An Australian scientist, who co-authoured the controversial climate change report, on Monday tried to defend the errors found in it, saying the discovery of the mistakes does not undermine the case of global warming.
According to Andy Pitman, co-director of University of NSW climate change research centre and key author of the IPCC’s 2001 and 2007 reports, said: “As far as I understand it, there are two paragraphs that have been questioned in a 1600-page document.”
“We ought to be talking about the other 1599 pages that nobody has found any problems with,” he told ABC.
The prediction that Himalayan glaciers could disappear by 2035 has now been shown to be unfounded but Mr. Pitman said while the date may be wrong the outcome will be the same.
“It doesn’t say that the Himalayan glaciers are not vulnerable to climate change or are not melting or are not melting at an accelerated rate. It is the date of 2035 that is in error,” he said.
What is more worrying to Mr. Pitman is the revelation that IPCC chairman Rajendra Pachauri may have benefited from the errors by receiving funding for his research institute. “I have to admit that it looks extremely bad,” he said. “But looking bad and actually undermining the broad conclusions that are in the IPCC report are two very different things.”
This is yet another blow for climate scientists, still reeling from the “climategate” email scandal, and Mr. Pitman said it will give climate change sceptics ammunition to continue their attacks. “It’s clear that increased CO2 and other greenhouse gases are causing climate change but it certainly won’t stop sceptics using the information for their own purposes,” he said.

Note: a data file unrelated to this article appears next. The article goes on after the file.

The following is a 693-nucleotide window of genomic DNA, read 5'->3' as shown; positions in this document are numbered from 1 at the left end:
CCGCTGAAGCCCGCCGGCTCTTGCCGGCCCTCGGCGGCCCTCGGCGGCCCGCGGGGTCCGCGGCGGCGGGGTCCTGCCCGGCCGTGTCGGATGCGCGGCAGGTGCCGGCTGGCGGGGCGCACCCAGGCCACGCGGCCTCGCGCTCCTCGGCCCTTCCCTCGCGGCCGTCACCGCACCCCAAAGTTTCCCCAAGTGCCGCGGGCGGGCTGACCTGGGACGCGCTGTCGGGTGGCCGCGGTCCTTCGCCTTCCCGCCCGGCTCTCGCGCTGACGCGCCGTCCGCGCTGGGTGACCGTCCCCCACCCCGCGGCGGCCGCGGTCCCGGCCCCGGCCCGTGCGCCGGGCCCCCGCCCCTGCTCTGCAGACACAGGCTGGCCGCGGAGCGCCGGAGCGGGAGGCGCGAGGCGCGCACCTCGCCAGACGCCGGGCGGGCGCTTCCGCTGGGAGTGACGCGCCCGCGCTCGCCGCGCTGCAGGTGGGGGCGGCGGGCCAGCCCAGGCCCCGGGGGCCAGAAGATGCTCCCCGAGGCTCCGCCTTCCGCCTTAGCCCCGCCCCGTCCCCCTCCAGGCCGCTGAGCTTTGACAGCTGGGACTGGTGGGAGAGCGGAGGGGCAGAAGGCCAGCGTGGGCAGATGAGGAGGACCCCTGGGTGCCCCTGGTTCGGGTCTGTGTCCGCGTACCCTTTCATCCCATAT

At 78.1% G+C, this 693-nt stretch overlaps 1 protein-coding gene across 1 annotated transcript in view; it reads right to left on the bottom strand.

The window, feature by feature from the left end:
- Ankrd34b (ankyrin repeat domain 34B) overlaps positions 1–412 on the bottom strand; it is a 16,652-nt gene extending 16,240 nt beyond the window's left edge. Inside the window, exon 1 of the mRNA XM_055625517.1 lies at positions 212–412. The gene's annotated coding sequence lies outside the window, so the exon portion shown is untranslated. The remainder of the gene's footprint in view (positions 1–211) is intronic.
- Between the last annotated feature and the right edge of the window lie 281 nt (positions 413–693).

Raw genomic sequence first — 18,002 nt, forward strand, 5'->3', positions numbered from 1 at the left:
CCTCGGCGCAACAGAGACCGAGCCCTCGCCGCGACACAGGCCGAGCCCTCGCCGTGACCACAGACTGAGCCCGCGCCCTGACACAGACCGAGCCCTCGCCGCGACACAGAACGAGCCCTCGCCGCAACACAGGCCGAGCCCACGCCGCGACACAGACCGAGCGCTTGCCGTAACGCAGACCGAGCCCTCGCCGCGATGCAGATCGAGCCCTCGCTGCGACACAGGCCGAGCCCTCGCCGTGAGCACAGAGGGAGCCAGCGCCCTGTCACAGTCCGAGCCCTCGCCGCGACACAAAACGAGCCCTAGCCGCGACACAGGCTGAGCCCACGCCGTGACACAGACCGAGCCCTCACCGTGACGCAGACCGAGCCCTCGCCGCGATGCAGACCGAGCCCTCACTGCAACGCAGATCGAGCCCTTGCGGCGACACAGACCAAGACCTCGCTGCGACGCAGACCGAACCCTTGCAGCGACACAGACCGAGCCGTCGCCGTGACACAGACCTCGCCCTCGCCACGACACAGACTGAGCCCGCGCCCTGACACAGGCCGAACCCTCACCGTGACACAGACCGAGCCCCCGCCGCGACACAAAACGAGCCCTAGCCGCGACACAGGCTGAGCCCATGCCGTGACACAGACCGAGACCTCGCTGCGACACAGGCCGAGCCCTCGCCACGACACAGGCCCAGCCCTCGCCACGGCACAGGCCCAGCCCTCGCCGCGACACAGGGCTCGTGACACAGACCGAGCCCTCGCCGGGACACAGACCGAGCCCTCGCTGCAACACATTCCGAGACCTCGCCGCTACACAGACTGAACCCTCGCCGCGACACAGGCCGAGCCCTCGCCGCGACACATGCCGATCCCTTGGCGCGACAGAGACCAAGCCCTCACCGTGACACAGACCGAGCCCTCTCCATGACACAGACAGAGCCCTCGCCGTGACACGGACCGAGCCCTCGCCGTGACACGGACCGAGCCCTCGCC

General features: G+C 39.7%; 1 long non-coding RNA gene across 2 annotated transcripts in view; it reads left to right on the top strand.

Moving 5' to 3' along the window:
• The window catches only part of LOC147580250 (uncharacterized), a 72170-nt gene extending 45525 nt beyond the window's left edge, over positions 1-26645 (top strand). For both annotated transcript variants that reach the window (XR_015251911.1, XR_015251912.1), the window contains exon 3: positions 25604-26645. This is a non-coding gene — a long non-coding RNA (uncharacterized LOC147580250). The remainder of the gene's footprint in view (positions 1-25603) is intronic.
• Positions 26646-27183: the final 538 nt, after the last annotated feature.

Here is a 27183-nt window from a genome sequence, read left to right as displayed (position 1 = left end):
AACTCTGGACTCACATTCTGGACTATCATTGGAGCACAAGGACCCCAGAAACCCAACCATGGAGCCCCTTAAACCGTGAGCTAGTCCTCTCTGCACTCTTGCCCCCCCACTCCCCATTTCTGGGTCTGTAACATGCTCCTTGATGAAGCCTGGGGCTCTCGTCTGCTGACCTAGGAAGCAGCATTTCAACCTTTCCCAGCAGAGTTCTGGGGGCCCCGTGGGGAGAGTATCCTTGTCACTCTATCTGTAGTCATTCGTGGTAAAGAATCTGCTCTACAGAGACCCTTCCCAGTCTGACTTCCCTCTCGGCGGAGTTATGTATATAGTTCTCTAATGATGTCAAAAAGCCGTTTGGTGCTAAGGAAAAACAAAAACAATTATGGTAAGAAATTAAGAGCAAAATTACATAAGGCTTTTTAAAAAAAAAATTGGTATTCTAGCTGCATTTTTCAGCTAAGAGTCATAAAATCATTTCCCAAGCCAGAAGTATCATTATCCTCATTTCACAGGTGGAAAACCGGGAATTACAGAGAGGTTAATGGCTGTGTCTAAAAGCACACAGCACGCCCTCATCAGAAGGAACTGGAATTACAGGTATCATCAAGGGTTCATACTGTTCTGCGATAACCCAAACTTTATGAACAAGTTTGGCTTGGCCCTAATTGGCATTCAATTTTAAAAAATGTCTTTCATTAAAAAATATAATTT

Mr. Pitman said he believed concerted efforts by sceptics to attack and misinform the community are working, likening them to the efforts of tobacco lobbyists who deny the health effects of smoking. “My personal view is that climate scientists are losing the fight with the sceptics,” he said. “They’re [the sceptics] doing a good job. I think they’re doing a superb job of misinforming and miscommunicating (to) the general public, the state and the federal governments. Most of the climate sceptics, particularly those that are wandering around publicly at the moment, don’t base their arguments on science.”